In truth, Plonsey was just hoping for some assistance in helping to keep the shows going. "I figured being a little bit pessimistic was a good idea," he says. Noting that he and other Beanbender's volunteers were "kind of burning out," he's eager to expand the pool of assistants, "if we could just figure out the logistics of booking and sharing the tasks, so that none of us is doing quite as much work as we've been doing."
Meanwhile, the search goes on for a new space; after this month, Plonsey says, shows will probably occur more erratically than the usual once-a-week schedule. He notes that Beanbender's received a $1,950 grant from the city of Berkeley earlier this year and is loath to move elsewhere in the East Bay. "The question is, can we continue doing it every week?" says Plonsey. "It's still a little bit uncertain." (M.A.)
Off the Cross Long-standing San Francisco punk label Alternative Tentacles actually won a court case -- again. The feud between label owner Jello Biafra and his ex-bandmates in the Dead Kennedys is still boiling, but the case regarding the Alternative Tentacles band the Crucifucks and the Philadelphia Fraternal Order of Police is finally over. As previously reported in Riff Raff, the case began almost two years ago, when the Philly FOP took AT to court over the use of a police poster for the back cover of the 1992 Crucifucks compilation Our Will Be Done. The FOP's original case for $2.2 million in damages was thrown out of court last January; undaunted, the FOP appealed but the case never made it to trial.
Two weeks ago, the Philadelphia Court of Appeals upheld the lower court decision and again threw out the case. The FOP could not be reached for comment, but AT spokesperson Jennifer Fisher calls the ruling a relief. "If they had ruled against us, it would have meant the end of Alternative Tentacles," she says. "The cops could still take it to the Supreme Court, but I doubt they're that stupid." (R.A.)
Got a Beef? A recurring topic among local and national hip-hoppers has been a recent scathing editorial in Canada's Vice magazine by respected journalist S.H. Fernando Jr., who's contributed to Rolling Stone, Vibe, and the New York Times. Fernando, who heads the eclectic Brooklyn-based WordSound Recordings (which he also records for under several aliases includ-ing Spectre), took a swing at New York's influential underground hit factory Raw-kus Records and heavyweight indie rap distribution and retail operation Fat Beats. Throwing out his AP Stylebook, the veteran scribe alleged Nazism from the two companies.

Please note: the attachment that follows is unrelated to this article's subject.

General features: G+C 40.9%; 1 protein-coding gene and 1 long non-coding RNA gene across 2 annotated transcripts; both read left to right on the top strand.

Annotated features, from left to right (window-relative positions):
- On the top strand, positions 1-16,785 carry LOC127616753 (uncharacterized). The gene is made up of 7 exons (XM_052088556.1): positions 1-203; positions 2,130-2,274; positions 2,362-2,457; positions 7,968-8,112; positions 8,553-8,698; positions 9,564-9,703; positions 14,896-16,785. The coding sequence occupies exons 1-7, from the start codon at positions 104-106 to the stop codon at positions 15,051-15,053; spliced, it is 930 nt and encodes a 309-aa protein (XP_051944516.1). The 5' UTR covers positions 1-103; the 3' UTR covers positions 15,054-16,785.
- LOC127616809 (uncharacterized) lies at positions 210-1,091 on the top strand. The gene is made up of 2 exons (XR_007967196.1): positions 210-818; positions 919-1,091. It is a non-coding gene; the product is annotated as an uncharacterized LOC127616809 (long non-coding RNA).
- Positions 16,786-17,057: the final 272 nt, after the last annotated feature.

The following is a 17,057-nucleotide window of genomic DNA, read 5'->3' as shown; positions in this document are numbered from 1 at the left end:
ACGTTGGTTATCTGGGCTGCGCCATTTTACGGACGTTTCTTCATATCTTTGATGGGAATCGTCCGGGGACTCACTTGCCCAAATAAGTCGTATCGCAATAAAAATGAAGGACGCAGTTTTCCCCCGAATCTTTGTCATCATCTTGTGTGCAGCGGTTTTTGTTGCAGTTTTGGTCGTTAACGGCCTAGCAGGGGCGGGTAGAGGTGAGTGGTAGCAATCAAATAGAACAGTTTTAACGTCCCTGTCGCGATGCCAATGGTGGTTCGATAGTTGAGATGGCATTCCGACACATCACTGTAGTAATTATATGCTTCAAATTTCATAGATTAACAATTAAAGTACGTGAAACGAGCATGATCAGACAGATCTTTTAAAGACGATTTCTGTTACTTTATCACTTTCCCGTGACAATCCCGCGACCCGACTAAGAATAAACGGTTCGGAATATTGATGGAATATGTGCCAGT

Fernando says he visited Fat Beats' New York City shop in Greenwich Village intending to get his WordSound releases distributed in the small but prominent outlet. However, he reports that the store's manager, DJ Eclipse (a popular NYC wax spinner and the DJ for indie rap act Non-Phixion), told Fernando his WordSound product "ain't hip-hop." Grinding his ax, Fernando refers to Eclipse as "a garden variety wigger ... who wishes he had the melanin to back up his weak charade." "Wigger" is a derogatory term for whites who attempt to act stereotypically black -- usually in hip-hop cliques.
"He's frustrated that we don't carry his stuff," Eclipse tells Riff Raff. "It's not Fat Beats material -- some of it was trip hop. Q-Tip, Premier, or Pete Rock come in here and buy records every week. Is [Fat Beats] good enough for them, but not for him?"
Fernando equates the stifling Nazi artistic ordinances of the '30s to the alleged discrimination by Fat Beats, who in his terms are the "Nazis of hip hop." Joe Abajian, the Armenian-American owner of Fat Beats, rebukes the charge. "Yes, we discriminate," he says. "We discriminate against all wack hip hop. Eighty percent of the shit we get [offered to sell], we turn down."
Making similar claims toward Rawkus, Fernando accuses the imprint of marketing to "wanna-be-down-wiggers," declares that "Rawkus and Fat Beats are working their con game from the bottom up," then claims that the hip-hop underground is a facade created by "white overlords." Then Fernando proceeds to plug his own artists.
"He's a punk. He's a bitch. S.H. Fernando needs to see me," says Rawkus Records publicist Blak Shawn, who worked with Fernando on De La Soul associate Prince Paul's Psychoanalysis: What Is It? for WordSound. Shawn went on to say that the answer to this quandary is simply for Fernando to "stop beefin' with Fat Beats and create your own Fat Beats."
Those thoughts are echoed by Oakland's ABB Records head and Fat Beats client Beni B, who hasn't experienced problems and maintains that Fat Beats "has done very good by ABB." And if the music is good, says Beni, who's released singles by Dilated Peoples and Joey Chavez, going to one of many other distributors could solve Fernando's problems.
Although no one we spoke with would lend credence to the claims, Fernando continues to stand by his statements and contends to have widespread national support. However, he does make one clarification: Just as all women are not bitches, not all whites in hip hop are wiggers. Riff Raff would like to add to that and note that not all hip-hop journalists bathe in hyperbole. (Craig Smith)
Oops Due to an editing error, a sentence in Ezra Gale's live review of the Count Basie Orchestra ("Swing Shift," Dec. 2) mischaracterized the Orchestra's sound. It is the current wave of neo-swing bands who are "putting a forceful, one-two beat right up front," not the Count Basie Orchestra as the article implied. We apologize for the error. (M.A.)
Riff Raff riffraff: Robert Arriaga (R.A.), Mark Athitakis (M.A.), Johnny DiPaola (J.D.P.), Silke Tudor (S.T.), and Heather Wisner (H.W.). Send Bay Area music news, band stories, or petty gripes to email@example.com, or mail it to Riff Raff, c/o SF Weekly.